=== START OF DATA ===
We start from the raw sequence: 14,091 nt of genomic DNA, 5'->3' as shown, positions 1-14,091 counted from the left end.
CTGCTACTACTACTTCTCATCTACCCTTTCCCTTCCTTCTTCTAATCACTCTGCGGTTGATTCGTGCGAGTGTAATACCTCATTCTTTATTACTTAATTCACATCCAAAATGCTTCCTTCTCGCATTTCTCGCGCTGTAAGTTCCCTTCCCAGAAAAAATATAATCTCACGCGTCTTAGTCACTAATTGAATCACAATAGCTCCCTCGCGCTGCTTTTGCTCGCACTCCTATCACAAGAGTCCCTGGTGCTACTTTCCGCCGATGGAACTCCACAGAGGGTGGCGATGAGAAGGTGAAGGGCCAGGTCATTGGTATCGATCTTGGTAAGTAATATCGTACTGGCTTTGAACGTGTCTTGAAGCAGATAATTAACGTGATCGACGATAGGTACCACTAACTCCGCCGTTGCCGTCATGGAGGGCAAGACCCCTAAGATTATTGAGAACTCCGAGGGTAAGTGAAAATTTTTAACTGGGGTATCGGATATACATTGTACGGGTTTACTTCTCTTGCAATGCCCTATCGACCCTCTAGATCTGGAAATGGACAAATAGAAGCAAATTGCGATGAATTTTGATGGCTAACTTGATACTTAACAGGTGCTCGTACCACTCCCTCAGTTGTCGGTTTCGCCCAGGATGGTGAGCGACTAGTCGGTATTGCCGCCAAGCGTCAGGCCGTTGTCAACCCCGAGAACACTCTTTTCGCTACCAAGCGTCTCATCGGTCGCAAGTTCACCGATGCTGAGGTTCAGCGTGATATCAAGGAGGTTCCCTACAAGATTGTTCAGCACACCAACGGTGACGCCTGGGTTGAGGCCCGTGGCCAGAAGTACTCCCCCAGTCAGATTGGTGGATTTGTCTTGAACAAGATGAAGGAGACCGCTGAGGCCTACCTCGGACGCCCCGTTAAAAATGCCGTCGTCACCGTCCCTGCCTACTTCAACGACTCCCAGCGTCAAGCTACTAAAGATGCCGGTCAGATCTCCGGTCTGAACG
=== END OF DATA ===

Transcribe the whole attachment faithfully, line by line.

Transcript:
We start from the raw sequence: 14,091 nt of genomic DNA, 5'->3' as shown, positions 1-14,091 counted from the left end.
CTGCTACTACTACTTCTCATCTACCCTTTCCCTTCCTTCTTCTAATCACTCTGCGGTTGATTCGTGCGAGTGTAATACCTCATTCTTTATTACTTAATTCACATCCAAAATGCTTCCTTCTCGCATTTCTCGCGCTGTAAGTTCCCTTCCCAGAAAAAATATAATCTCACGCGTCTTAGTCACTAATTGAATCACAATAGCTCCCTCGCGCTGCTTTTGCTCGCACTCCTATCACAAGAGTCCCTGGTGCTACTTTCCGCCGATGGAACTCCACAGAGGGTGGCGATGAGAAGGTGAAGGGCCAGGTCATTGGTATCGATCTTGGTAAGTAATATCGTACTGGCTTTGAACGTGTCTTGAAGCAGATAATTAACGTGATCGACGATAGGTACCACTAACTCCGCCGTTGCCGTCATGGAGGGCAAGACCCCTAAGATTATTGAGAACTCCGAGGGTAAGTGAAAATTTTTAACTGGGGTATCGGATATACATTGTACGGGTTTACTTCTCTTGCAATGCCCTATCGACCCTCTAGATCTGGAAATGGACAAATAGAAGCAAATTGCGATGAATTTTGATGGCTAACTTGATACTTAACAGGTGCTCGTACCACTCCCTCAGTTGTCGGTTTCGCCCAGGATGGTGAGCGACTAGTCGGTATTGCCGCCAAGCGTCAGGCCGTTGTCAACCCCGAGAACACTCTTTTCGCTACCAAGCGTCTCATCGGTCGCAAGTTCACCGATGCTGAGGTTCAGCGTGATATCAAGGAGGTTCCCTACAAGATTGTTCAGCACACCAACGGTGACGCCTGGGTTGAGGCCCGTGGCCAGAAGTACTCCCCCAGTCAGATTGGTGGATTTGTCTTGAACAAGATGAAGGAGACCGCTGAGGCCTACCTCGGACGCCCCGTTAAAAATGCCGTCGTCACCGTCCCTGCCTACTTCAACGACTCCCAGCGTCAAGCTACTAAAGATGCCGGTCAGATCTCCGGTCTGAACG